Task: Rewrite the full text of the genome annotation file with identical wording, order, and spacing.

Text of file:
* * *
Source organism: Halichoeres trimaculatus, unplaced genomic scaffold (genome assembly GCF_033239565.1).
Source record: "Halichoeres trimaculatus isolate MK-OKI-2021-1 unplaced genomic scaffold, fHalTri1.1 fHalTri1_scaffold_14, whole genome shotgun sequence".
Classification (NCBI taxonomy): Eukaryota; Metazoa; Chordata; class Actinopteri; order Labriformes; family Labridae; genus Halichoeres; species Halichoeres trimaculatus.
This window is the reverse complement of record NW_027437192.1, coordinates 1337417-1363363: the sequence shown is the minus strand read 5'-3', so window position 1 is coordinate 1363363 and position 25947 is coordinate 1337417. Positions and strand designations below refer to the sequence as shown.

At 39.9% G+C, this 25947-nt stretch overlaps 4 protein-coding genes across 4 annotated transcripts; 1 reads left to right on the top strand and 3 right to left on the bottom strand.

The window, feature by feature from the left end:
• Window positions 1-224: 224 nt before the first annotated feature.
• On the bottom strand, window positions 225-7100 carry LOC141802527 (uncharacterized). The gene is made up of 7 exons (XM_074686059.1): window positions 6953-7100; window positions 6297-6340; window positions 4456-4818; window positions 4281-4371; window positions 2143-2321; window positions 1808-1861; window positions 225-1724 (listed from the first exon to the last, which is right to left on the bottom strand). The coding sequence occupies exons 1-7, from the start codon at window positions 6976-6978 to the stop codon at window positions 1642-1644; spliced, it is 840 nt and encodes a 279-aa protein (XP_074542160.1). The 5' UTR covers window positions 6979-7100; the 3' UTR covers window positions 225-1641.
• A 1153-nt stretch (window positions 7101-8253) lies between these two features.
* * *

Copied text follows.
Source organism: Halichoeres trimaculatus, unplaced genomic scaffold (genome assembly GCF_033239565.1).
Source record: "Halichoeres trimaculatus isolate MK-OKI-2021-1 unplaced genomic scaffold, fHalTri1.1 fHalTri1_scaffold_14, whole genome shotgun sequence".
Classification (NCBI taxonomy): Eukaryota; Metazoa; Chordata; class Actinopteri; order Labriformes; family Labridae; genus Halichoeres; species Halichoeres trimaculatus.
This window is the reverse complement of record NW_027437192.1, coordinates 1337417-1363363: the sequence shown is the minus strand read 5'-3', so window position 1 is coordinate 1363363 and position 25947 is coordinate 1337417. Positions and strand designations below refer to the sequence as shown.

At 39.9% G+C, this 25947-nt stretch overlaps 4 protein-coding genes across 4 annotated transcripts; 1 reads left to right on the top strand and 3 right to left on the bottom strand.

The window, feature by feature from the left end:
• Window positions 1-224: 224 nt before the first annotated feature.
• On the bottom strand, window positions 225-7100 carry LOC141802527 (uncharacterized). The gene is made up of 7 exons (XM_074686059.1): window positions 6953-7100; window positions 6297-6340; window positions 4456-4818; window positions 4281-4371; window positions 2143-2321; window positions 1808-1861; window positions 225-1724 (listed from the first exon to the last, which is right to left on the bottom strand). The coding sequence occupies exons 1-7, from the start codon at window positions 6976-6978 to the stop codon at window positions 1642-1644; spliced, it is 840 nt and encodes a 279-aa protein (XP_074542160.1). The 5' UTR covers window positions 6979-7100; the 3' UTR covers window positions 225-1641.
• A 1153-nt stretch (window positions 7101-8253) lies between these two features.